Sometimes, it isn’t difficult to know who our neighbors are and to love them, even though we may be much challenged in our physical and emotional safety to do so.  The first responders on September 11 who ran into burning buildings when everyone else was running out -- they recognized their neighbors as people in trouble and loved them by risking and in many cases losing their own lives.

This past week, one of the news stories highlighted the young men – athletes all – who tried to stop the hijacking of Flight 93.  They succeeded in forcing the plane away from Washington, D.C.  and into a Pennsylvania field.  They lost their lives, but saved those of many neighbors  –  neighbors whom they would never see.  They loved in the most sacrificial way possible – civilian men, untrained for conflict, expecting an ordinary business day – they gave up everything they had to save others.

Sometimes we are surprised by who our neighbors are.  I remember walking into a Borders Bookstore a couple of weeks after 9/11 and seeing that the entire entryway display area was filled with book about Islam.  Sometimes we discover that our neighbors walk paths different from our own, and we realize that we need to love them by getting to know who they are.  We may have thought of them as “other,” but we all know that, when asked “Who my neighbor?” Jesus told the story of the Good Samaritan, as someone who would have been excluded, viewed as “the other” by his followers.  The Samaritan, the outsider, was the one who conducted himself as a neighbor.  It wasn’t easy for Jesus’ followers to hear that their neighbor was someone whom they would have ignored, someone whom would even have avoided, in the usual course of events.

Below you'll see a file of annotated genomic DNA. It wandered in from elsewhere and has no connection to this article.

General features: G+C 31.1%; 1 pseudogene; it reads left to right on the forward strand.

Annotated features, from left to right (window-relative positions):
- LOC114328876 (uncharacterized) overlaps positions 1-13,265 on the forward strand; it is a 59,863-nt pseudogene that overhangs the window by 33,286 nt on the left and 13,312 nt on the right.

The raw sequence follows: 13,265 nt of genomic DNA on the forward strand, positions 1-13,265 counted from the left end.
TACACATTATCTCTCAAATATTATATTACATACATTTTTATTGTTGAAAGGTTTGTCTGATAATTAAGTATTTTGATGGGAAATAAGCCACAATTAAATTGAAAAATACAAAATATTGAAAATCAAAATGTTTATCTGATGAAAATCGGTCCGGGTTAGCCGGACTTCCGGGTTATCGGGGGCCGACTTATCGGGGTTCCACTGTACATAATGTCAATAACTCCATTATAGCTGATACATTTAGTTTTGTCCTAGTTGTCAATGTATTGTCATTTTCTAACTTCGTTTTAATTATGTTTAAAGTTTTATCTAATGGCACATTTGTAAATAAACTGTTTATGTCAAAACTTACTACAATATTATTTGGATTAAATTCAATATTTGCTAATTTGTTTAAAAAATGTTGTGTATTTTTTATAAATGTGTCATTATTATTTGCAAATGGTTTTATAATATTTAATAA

And sometimes – sometimes love, love as the law, calls us to something far more challenging.  Sometimes the evil perpetrated against us is so great that we cannot fathom what the response of a loving God might possibly be.  Sometimes we forget that we cannot toss all people of a certain religion or nationality or other group identity into a category defined by those whom justice requires be brought to accountability. And surely God does not expect us to be agents of reconciliation where such wrongdoing is concerned?  And yet God requires not only justice, but also kindness and humility.